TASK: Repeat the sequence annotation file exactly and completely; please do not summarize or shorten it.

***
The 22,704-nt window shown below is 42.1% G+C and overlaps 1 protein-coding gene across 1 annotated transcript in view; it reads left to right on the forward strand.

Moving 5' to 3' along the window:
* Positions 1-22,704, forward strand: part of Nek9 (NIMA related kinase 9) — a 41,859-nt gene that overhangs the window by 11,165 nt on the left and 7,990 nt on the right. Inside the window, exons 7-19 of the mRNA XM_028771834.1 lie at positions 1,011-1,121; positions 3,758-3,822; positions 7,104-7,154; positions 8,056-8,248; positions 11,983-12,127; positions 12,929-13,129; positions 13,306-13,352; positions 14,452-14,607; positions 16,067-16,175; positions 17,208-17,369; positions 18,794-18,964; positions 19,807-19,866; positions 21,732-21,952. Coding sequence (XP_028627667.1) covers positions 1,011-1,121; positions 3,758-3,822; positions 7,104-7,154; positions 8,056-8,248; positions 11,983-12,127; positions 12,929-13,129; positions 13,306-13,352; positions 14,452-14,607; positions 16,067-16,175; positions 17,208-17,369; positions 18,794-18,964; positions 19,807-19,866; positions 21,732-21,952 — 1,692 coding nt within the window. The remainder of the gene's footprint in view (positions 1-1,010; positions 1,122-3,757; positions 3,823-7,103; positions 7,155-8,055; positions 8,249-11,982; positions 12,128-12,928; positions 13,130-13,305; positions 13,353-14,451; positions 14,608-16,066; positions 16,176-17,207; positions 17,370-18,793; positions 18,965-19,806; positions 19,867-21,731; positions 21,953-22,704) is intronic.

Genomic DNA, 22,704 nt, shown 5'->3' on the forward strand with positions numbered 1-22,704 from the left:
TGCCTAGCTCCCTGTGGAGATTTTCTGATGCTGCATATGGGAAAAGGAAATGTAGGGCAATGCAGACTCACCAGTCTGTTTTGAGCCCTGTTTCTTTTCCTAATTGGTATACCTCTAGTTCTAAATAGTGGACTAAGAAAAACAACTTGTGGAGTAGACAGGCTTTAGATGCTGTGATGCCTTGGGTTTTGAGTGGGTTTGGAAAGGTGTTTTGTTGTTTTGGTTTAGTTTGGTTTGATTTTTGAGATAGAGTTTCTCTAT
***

The 22,704-nt window shown below is 42.1% G+C and overlaps 1 protein-coding gene across 1 annotated transcript in view; it reads left to right on the forward strand.

Moving 5' to 3' along the window:
* Positions 1-22,704, forward strand: part of Nek9 (NIMA related kinase 9) — a 41,859-nt gene that overhangs the window by 11,165 nt on the left and 7,990 nt on the right. Inside the window, exons 7-19 of the mRNA XM_028771834.1 lie at positions 1,011-1,121; positions 3,758-3,822; positions 7,104-7,154; positions 8,056-8,248; positions 11,983-12,127; positions 12,929-13,129; positions 13,306-13,352; positions 14,452-14,607; positions 16,067-16,175; positions 17,208-17,369; positions 18,794-18,964; positions 19,807-19,866; positions 21,732-21,952. Coding sequence (XP_028627667.1) covers positions 1,011-1,121; positions 3,758-3,822; positions 7,104-7,154; positions 8,056-8,248; positions 11,983-12,127; positions 12,929-13,129; positions 13,306-13,352; positions 14,452-14,607; positions 16,067-16,175; positions 17,208-17,369; positions 18,794-18,964; positions 19,807-19,866; positions 21,732-21,952 — 1,692 coding nt within the window. The remainder of the gene's footprint in view (positions 1-1,010; positions 1,122-3,757; positions 3,823-7,103; positions 7,155-8,055; positions 8,249-11,982; positions 12,128-12,928; positions 13,130-13,305; positions 13,353-14,451; positions 14,608-16,066; positions 16,176-17,207; positions 17,370-18,793; positions 18,965-19,806; positions 19,867-21,731; positions 21,953-22,704) is intronic.

Genomic DNA, 22,704 nt, shown 5'->3' on the forward strand with positions numbered 1-22,704 from the left:
TGCCTAGCTCCCTGTGGAGATTTTCTGATGCTGCATATGGGAAAAGGAAATGTAGGGCAATGCAGACTCACCAGTCTGTTTTGAGCCCTGTTTCTTTTCCTAATTGGTATACCTCTAGTTCTAAATAGTGGACTAAGAAAAACAACTTGTGGAGTAGACAGGCTTTAGATGCTGTGATGCCTTGGGTTTTGAGTGGGTTTGGAAAGGTGTTTTGTTGTTTTGGTTTAGTTTGGTTTGATTTTTGAGATAGAGTTTCTCTAT